Friday, November 27, 2009



President Barack Obama is expected to announce on December 1,2009, a mid-course correction in his strategy to win the campaign against the Taliban in the Af-Pak region. One has been promised a comprehensive strategy which would focus equally on the military and non-military components of the fight with the objective of winning it in a foreseeable time-frame.

2. The campaign, launched in October,2001, by the previous Administration of George Bush under the code-name Operation Enduring Freedom, has already lasted eight years. No end is in sight. In the meanwhile, there are indications of a growing fatigue in public opinion over a campaign that seems to be leading nowhere.

3.Battle fatigue of the NATO forces is what the Taliban and Al Qaeda want. There are signs in plenty of such fatigue. The fatigue is presently confined to sections of the civil society. If it spreads to the security forces, the campaign will be unwinnable.

4. While Obama has promised a comprehensive strategy and is taking his time to formulate it without being hustled by critics and detractors, much of the discussion and speculation in the US is focussed on one aspect---- the likely surge in the troop strength.

5. If a surge alone can win the campaign, a decision ought to be easy.Unfortunately, neither surges nor body counts determine the course of a campaign and its ultimate outcome. Without better tactics and better understanding of the adversary's tactics, no war or military campaign can be won whatever be the number of troops at one's disposal.

6. The question of the appropriateness of the tactics currently followed by the US troops in the Af-Pak region has hardly figured in the various reports submitted by the US military commanders on the ground to the Pentagon and in the discussions preceding a decision by the President.

7. While the Taliban in Afghanistan has been following a variable modus operandi in respect of its terrorist attacks through suicide bombers, its MO in relation to its insurgent attacks has shown hardly any variation. The MO of its insurgent attacks can be described as follows: avoid a frontal confrontation with a superior enemy on the offensive, withdraw, bide your time, regroup and attack by surprise. Territorial control is an objective of only variable importance. Where territorial control could mean large casualties and a large commitment of insurgent forces to safeguard territorial control, there is no hesitation in abandoning it.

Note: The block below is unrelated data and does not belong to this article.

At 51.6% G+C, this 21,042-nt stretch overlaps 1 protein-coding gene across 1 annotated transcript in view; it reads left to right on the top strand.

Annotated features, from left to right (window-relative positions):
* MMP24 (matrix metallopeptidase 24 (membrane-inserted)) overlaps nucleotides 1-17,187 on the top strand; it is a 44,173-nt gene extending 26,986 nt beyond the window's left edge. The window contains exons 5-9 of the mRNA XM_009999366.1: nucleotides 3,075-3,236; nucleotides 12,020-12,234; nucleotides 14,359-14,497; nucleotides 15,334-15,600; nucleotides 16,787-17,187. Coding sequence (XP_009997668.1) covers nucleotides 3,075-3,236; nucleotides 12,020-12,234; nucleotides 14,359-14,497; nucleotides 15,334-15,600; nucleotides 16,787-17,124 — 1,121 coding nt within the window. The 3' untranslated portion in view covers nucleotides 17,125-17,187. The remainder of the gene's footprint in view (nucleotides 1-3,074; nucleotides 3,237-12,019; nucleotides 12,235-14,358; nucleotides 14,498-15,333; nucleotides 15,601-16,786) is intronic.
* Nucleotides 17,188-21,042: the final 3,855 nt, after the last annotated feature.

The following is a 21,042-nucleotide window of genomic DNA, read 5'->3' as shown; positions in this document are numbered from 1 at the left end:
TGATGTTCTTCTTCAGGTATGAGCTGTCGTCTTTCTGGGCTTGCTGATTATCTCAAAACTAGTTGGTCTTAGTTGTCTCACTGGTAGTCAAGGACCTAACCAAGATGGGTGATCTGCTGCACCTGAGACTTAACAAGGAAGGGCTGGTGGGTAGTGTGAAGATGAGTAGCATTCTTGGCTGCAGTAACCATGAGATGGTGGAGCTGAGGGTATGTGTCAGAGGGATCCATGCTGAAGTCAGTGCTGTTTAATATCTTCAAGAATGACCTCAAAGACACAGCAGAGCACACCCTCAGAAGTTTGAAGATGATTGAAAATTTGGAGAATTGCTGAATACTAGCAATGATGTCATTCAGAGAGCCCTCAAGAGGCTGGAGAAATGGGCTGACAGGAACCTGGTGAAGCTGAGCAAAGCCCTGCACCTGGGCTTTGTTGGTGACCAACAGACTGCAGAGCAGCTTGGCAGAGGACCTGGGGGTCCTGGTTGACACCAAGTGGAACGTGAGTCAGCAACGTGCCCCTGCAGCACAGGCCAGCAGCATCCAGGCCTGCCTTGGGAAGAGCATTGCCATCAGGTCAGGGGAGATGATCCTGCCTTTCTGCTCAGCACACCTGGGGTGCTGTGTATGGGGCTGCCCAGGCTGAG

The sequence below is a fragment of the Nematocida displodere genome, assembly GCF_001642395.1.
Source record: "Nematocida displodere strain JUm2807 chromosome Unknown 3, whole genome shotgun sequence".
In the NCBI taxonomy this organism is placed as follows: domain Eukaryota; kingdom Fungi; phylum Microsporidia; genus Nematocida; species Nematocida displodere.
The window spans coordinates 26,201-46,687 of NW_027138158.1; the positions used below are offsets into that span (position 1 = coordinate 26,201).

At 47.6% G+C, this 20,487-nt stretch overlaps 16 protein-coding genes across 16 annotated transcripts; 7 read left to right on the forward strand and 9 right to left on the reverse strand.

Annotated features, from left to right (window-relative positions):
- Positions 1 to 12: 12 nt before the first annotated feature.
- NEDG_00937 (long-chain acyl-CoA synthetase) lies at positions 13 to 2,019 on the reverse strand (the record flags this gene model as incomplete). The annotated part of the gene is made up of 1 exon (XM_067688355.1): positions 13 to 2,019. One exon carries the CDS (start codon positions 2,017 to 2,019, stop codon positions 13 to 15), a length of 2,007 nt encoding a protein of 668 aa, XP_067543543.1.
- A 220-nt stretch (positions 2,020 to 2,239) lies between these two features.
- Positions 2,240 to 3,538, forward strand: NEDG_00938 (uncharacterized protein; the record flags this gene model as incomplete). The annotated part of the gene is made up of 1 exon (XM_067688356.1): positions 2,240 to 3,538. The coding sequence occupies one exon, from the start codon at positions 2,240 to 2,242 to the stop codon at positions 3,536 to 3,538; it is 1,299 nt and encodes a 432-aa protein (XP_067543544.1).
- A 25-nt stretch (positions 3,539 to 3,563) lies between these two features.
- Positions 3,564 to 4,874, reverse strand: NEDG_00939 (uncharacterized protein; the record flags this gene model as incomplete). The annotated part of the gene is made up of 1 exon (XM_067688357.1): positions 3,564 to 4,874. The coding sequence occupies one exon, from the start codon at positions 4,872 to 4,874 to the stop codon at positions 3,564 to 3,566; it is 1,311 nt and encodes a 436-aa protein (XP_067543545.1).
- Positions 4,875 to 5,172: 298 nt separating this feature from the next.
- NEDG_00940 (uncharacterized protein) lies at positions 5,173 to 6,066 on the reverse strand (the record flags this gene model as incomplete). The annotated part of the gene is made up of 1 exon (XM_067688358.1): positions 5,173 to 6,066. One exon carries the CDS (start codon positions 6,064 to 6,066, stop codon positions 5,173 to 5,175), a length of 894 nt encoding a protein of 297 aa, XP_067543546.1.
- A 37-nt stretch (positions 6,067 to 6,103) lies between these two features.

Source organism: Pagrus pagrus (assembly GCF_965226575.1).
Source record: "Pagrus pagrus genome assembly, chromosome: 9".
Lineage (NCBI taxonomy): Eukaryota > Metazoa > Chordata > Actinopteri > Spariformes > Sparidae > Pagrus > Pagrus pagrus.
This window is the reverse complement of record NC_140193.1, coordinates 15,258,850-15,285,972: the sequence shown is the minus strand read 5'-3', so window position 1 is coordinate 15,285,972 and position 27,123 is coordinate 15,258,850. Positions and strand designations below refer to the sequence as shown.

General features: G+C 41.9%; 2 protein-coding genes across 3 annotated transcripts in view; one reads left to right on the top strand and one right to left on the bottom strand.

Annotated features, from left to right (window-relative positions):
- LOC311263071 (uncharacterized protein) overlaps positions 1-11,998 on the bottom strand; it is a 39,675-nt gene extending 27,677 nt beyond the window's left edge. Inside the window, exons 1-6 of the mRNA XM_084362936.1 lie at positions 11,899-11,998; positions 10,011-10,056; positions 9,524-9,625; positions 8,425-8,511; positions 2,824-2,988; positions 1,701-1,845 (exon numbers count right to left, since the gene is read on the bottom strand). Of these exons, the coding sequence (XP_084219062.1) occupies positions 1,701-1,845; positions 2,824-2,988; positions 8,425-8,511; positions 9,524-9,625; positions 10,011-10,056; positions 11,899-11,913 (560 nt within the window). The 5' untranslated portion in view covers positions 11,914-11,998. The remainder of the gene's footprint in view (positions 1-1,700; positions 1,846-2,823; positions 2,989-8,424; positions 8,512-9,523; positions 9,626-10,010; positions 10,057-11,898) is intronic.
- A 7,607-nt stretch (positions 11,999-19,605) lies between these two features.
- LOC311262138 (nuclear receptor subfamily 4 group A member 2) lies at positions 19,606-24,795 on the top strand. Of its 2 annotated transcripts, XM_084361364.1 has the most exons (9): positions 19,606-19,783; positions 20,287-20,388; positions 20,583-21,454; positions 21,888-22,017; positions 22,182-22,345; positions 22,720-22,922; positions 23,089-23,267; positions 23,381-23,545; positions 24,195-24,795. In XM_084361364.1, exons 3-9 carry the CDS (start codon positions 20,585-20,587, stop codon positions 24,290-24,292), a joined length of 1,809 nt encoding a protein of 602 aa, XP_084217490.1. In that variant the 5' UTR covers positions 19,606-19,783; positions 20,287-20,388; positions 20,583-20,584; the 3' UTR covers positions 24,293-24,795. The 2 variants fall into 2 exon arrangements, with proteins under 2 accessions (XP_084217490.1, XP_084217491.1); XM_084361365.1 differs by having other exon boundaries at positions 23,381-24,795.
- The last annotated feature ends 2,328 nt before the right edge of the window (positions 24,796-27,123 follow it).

8. This a much tried and often successful MO of many insurgent organisations from the days of the Vietcong in Vietnam and the Mujahideen in Afghanistan against the Soviet troops. The US troops have been countering this MO in the same way as they did in Vietnam and the Soviet troops did in Afghanistan.

9. Is there an unconventional response to the conventional insurgent tactics of the Taliban in Afghanistan as well as in Pakistan? How to create battle fatigue in the Taliban and Al Qaeda? How to deny them sanctuaries and opportunities for re-grouping? What will be more effective---a large number of troops with advantages of numbers and better equipment centrally commanded and controlled or a large number of small groups of special forces such as the Green Berets operating autonomously of each other and enjoying operational flexibility? How to modify the current centralised command and control to suit such operational autonomy and flexibility?

10. To win the campaign against the Taliban in its territory where the US forces are strangers, the surprise element is important. The frequent Drone strikes from the air provide one such surprise element which has been effective time and again, but there is hardly any surprise element on the ground because of the continuing emphasis on large forces fighting set-piece battles.

11. The Af-Pak region is not the place for set-piece, predictable battle tactics. What is required is battle tactics of growing unpredictability to the Taliban that will confuse it, impose on it a high rate of attrition and ultimately lead to battle fatigue in its ranks.

12. One cannot expect Obama and his advisers to discuss battle tactics in public, but greater attention needs to be paid to it than seems to be the case till now. (27-11-09)

( The writer is Additional Secretary (retd), Cabinet Secretariat, Govt. of India, New Delhi, and, presently, Director, Institute For Topical Studies, Chennai. E-mail: )